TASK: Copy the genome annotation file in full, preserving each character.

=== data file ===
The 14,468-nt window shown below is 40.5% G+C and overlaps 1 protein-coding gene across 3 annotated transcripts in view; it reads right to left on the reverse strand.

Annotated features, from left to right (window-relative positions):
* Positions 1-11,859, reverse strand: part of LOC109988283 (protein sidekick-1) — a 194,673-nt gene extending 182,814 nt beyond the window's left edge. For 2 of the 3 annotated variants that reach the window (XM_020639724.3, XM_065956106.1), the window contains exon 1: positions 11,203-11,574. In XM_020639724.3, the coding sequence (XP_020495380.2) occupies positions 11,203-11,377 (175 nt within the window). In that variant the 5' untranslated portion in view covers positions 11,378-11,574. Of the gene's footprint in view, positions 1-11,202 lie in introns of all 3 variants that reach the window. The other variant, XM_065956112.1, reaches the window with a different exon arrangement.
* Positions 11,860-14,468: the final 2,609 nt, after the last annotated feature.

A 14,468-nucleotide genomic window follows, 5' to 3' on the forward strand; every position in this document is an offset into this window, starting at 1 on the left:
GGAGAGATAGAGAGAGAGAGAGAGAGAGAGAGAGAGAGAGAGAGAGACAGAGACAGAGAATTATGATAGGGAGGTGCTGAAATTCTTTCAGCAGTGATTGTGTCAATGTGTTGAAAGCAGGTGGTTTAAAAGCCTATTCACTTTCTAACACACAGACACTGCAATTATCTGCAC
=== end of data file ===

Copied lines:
The 14,468-nt window shown below is 40.5% G+C and overlaps 1 protein-coding gene across 3 annotated transcripts in view; it reads right to left on the reverse strand.

Annotated features, from left to right (window-relative positions):
* Positions 1-11,859, reverse strand: part of LOC109988283 (protein sidekick-1) — a 194,673-nt gene extending 182,814 nt beyond the window's left edge. For 2 of the 3 annotated variants that reach the window (XM_020639724.3, XM_065956106.1), the window contains exon 1: positions 11,203-11,574. In XM_020639724.3, the coding sequence (XP_020495380.2) occupies positions 11,203-11,377 (175 nt within the window). In that variant the 5' untranslated portion in view covers positions 11,378-11,574. Of the gene's footprint in view, positions 1-11,202 lie in introns of all 3 variants that reach the window. The other variant, XM_065956112.1, reaches the window with a different exon arrangement.
* Positions 11,860-14,468: the final 2,609 nt, after the last annotated feature.

A 14,468-nucleotide genomic window follows, 5' to 3' on the forward strand; every position in this document is an offset into this window, starting at 1 on the left:
GGAGAGATAGAGAGAGAGAGAGAGAGAGAGAGAGAGAGAGAGAGAGACAGAGACAGAGAATTATGATAGGGAGGTGCTGAAATTCTTTCAGCAGTGATTGTGTCAATGTGTTGAAAGCAGGTGGTTTAAAAGCCTATTCACTTTCTAACACACAGACACTGCAATTATCTGCAC